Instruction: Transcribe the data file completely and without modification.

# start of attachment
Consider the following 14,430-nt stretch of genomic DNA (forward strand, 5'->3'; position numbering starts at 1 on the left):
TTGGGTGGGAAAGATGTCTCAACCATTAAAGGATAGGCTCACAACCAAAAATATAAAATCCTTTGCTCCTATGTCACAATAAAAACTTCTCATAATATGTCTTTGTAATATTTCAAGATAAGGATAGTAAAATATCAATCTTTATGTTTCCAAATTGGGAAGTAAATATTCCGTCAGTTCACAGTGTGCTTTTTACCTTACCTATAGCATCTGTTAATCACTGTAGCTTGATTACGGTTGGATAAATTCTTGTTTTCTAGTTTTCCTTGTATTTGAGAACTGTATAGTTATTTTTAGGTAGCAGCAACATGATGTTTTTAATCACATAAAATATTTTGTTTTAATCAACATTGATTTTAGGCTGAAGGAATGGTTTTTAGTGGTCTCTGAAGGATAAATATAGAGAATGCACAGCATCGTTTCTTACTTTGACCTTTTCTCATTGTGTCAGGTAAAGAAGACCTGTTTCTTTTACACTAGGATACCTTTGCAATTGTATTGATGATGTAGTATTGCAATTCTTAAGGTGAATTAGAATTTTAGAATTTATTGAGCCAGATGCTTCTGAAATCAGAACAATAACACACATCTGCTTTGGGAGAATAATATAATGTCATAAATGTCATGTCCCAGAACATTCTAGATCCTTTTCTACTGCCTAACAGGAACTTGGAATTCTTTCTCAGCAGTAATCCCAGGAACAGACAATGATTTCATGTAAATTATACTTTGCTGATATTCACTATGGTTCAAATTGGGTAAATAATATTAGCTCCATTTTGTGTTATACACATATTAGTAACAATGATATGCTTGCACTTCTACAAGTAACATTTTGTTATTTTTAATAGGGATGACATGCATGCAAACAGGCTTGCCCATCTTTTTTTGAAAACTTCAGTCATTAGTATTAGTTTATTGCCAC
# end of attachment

Consider the following 14,430-nt stretch of genomic DNA (forward strand, 5'->3'; position numbering starts at 1 on the left):
TTGGGTGGGAAAGATGTCTCAACCATTAAAGGATAGGCTCACAACCAAAAATATAAAATCCTTTGCTCCTATGTCACAATAAAAACTTCTCATAATATGTCTTTGTAATATTTCAAGATAAGGATAGTAAAATATCAATCTTTATGTTTCCAAATTGGGAAGTAAATATTCCGTCAGTTCACAGTGTGCTTTTTACCTTACCTATAGCATCTGTTAATCACTGTAGCTTGATTACGGTTGGATAAATTCTTGTTTTCTAGTTTTCCTTGTATTTGAGAACTGTATAGTTATTTTTAGGTAGCAGCAACATGATGTTTTTAATCACATAAAATATTTTGTTTTAATCAACATTGATTTTAGGCTGAAGGAATGGTTTTTAGTGGTCTCTGAAGGATAAATATAGAGAATGCACAGCATCGTTTCTTACTTTGACCTTTTCTCATTGTGTCAGGTAAAGAAGACCTGTTTCTTTTACACTAGGATACCTTTGCAATTGTATTGATGATGTAGTATTGCAATTCTTAAGGTGAATTAGAATTTTAGAATTTATTGAGCCAGATGCTTCTGAAATCAGAACAATAACACACATCTGCTTTGGGAGAATAATATAATGTCATAAATGTCATGTCCCAGAACATTCTAGATCCTTTTCTACTGCCTAACAGGAACTTGGAATTCTTTCTCAGCAGTAATCCCAGGAACAGACAATGATTTCATGTAAATTATACTTTGCTGATATTCACTATGGTTCAAATTGGGTAAATAATATTAGCTCCATTTTGTGTTATACACATATTAGTAACAATGATATGCTTGCACTTCTACAAGTAACATTTTGTTATTTTTAATAGGGATGACATGCATGCAAACAGGCTTGCCCATCTTTTTTTGAAAACTTCAGTCATTAGTATTAGTTTATTGCCAC